30. ^ a b c d "Amcha: The Coalition for Jewish Concerns. Rabbi Avi Weiss, President". amchacjc.org. Archived from the original on February 17, 2006. Retrieved April 15, 2011.{{cite web}}: CS1 maint: unfit URL (link)
  31. ^ "No Soviet Movement On Jewish Emigration". The New York Times. January 25, 1986.
  32. ^ "Student Struggle for Soviet Jewry". jewishvirtuallibrary.org. Retrieved April 17, 2011.
  33. ^ "Soviet Jewry, 40 Years Later". ncsj.org. April 30, 2004. Archived from the original on July 27, 2011. Retrieved April 17, 2011.
  34. ^ "200,000 at rally for Soviet Jewry". The New York Times. May 4, 1987.
  35. ^ "Protesters for Soviet Jewry Urge Direct Flights to Israel". The New York Times. April 2, 1990.
  36. ^ "2 say Soviet plans to let Jews leave in larger numbers". The New York Times. March 31, 1987.
  37. ^ "Social Justice With Roots: What The Memoirs of a Soviet Jewry Activist Can Teach Us About Today". Huffington Post. Retrieved May 5, 2015.
  38. ^ Gerda Bikales. "Memory of Our Memories: Who Will Remember Them?". Martyrdom and Resistance. p. 4.
  39. ^ Rabbi Avi Weiss (January 4, 1994). "Walking the Path with Jonathan Pollard". Palm Beach Jewish Journal.
  40. ^ "American Rabbis Ask Bush to Give Pollard Clemency". The Jerusalem Post. October 25, 1992. Archived from the original on June 14, 2006. Retrieved June 10, 2006.
  41. ^ Besser, James D (June 28, 2002). "The Jonathan Pollard Case: A Reflection Of Our Fears". The Jewish Week. Archived from the original on May 27, 2011. Retrieved April 17, 2011.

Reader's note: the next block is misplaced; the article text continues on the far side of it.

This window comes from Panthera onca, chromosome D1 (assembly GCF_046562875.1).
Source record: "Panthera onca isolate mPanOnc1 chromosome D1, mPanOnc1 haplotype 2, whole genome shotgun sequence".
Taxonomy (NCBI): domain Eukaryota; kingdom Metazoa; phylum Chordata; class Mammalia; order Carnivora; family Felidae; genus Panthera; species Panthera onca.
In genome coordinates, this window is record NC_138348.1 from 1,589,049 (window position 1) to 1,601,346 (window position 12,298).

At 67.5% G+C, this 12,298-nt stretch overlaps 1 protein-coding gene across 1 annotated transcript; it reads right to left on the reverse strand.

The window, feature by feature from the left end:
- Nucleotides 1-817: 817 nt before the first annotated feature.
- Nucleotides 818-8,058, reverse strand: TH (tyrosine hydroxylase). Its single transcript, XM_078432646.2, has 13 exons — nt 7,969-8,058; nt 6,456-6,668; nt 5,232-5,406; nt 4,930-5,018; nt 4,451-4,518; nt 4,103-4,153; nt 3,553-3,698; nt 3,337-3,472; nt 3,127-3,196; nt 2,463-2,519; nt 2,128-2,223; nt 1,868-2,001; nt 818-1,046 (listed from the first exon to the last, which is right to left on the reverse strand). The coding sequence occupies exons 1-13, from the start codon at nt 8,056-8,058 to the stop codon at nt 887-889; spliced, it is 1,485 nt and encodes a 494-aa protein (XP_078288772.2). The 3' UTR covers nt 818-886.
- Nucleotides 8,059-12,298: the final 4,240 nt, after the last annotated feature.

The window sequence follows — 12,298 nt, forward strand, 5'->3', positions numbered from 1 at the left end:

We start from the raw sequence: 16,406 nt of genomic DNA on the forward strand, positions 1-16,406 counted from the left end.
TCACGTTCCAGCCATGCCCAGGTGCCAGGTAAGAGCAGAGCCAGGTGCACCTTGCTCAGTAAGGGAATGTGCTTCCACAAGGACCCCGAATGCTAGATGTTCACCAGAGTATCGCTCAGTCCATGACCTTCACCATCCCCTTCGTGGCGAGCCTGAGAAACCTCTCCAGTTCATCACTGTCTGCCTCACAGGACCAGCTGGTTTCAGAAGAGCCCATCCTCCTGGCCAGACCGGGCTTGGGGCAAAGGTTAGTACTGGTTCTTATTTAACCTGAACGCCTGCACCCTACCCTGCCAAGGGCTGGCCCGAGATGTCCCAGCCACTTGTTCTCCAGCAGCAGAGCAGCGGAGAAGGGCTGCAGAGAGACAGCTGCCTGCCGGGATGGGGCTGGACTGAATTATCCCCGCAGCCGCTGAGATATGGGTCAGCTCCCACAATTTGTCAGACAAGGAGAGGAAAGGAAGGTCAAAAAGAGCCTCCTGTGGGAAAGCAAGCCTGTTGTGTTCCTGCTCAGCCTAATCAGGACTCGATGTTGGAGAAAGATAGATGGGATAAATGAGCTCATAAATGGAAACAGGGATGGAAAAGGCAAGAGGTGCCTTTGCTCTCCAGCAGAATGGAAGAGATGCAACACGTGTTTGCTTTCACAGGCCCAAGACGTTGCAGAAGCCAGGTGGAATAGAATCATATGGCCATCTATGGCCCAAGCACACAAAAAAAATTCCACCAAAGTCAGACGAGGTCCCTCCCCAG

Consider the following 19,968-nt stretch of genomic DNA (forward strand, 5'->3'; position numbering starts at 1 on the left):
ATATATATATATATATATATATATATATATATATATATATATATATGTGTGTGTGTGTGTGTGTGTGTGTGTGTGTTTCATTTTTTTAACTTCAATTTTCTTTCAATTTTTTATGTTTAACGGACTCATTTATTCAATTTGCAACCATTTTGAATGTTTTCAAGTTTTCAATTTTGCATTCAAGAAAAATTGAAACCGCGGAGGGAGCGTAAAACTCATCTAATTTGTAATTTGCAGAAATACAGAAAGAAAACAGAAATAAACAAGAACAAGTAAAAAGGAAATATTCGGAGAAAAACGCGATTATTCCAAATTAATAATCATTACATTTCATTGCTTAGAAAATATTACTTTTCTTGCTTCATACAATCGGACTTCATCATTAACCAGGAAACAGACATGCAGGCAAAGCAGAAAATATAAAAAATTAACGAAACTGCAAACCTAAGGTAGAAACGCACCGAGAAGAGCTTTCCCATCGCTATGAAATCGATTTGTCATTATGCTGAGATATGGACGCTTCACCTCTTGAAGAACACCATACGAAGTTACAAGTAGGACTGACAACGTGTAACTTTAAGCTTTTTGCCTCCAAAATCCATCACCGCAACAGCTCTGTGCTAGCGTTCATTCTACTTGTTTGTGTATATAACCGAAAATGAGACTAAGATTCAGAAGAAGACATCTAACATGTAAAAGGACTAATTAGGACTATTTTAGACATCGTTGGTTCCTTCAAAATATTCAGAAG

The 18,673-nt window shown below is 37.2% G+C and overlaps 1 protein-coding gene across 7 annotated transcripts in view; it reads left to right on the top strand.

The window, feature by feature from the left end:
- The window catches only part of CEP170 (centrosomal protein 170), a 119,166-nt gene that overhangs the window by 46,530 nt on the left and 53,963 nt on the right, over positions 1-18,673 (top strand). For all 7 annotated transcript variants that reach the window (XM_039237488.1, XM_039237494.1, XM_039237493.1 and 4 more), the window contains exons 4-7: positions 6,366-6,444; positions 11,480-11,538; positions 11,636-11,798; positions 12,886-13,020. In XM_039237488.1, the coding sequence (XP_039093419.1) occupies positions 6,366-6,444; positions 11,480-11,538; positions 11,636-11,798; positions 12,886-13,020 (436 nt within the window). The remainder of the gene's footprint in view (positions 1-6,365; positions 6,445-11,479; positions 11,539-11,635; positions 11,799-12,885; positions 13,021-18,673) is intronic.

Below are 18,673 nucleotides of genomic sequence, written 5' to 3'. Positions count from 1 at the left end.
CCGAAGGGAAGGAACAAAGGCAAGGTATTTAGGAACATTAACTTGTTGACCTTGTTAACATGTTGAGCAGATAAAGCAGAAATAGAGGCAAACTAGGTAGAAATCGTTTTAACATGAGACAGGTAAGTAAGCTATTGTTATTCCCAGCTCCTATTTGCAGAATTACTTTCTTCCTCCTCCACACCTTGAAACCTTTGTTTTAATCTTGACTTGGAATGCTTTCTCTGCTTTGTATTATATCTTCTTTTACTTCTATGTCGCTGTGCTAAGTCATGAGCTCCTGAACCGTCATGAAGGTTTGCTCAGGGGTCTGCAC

42. ^ "It's Self-Defense, Rabbi Tells Bush". Daily News. New York. June 2, 2001. Archived from the original on June 29, 2011. Retrieved April 17, 2011.
  43. ^ McFadden, Robert D. (April 8, 2002). "Demonstrators Roar Support for Israel". The New York Times. Retrieved April 17, 2011.
  44. ^ Fost, Dan (May 2, 2002). "Jewish Groups Battle Media Over Perceived Bias". San Francisco Chronicle. Archived from the original on May 24, 2011. Retrieved April 17, 2011.
  45. ^ Egbert, Bill (July 17, 2006). "Dozens Protest At Un Mission". Daily News. New York. Retrieved April 17, 2011.[permanent dead link]
  46. ^ Weiss, Avi (July 15, 2015). "Why I, as an Orthodox Rabbi, Support Legalizing Same-sex Marriage". Haaretz. Retrieved 14 December 2015.
  47. ^ Weiss, Avi. "Principles of Spiritual Activist". amchacjc.org. Archived from the original on May 2, 2007. Retrieved April 17, 2011.{{cite web}}: CS1 maint: unfit URL (link)
  48. ^ "Auschwitz Convent". Jewish Virtual Library. Archived from the original on May 14, 2011. Retrieved April 16, 2011.
  49. ^ Perlez, Jane (April 15, 1993). "Pope Orders Nuns Out of Auschwitz". The New York Times. Retrieved April 16, 2011.
  50. ^ "Austria: The Trojan Guest". Time. August 6, 1990. Archived from the original on December 15, 2008. Retrieved April 17, 2011.
  51. ^ "Peace Prize Triumvirate Denounced". Times Union. Albany. Associated Press. December 10, 1994. p. A2. Archived from the original on July 23, 2011. Retrieved April 17, 2011.
  52. ^ Berkofsky, Joe (July 25, 2003). "Avi Weiss rekindles battle to block camp memorial". The Jewish News Weekly of Northern California. Retrieved June 10, 2006.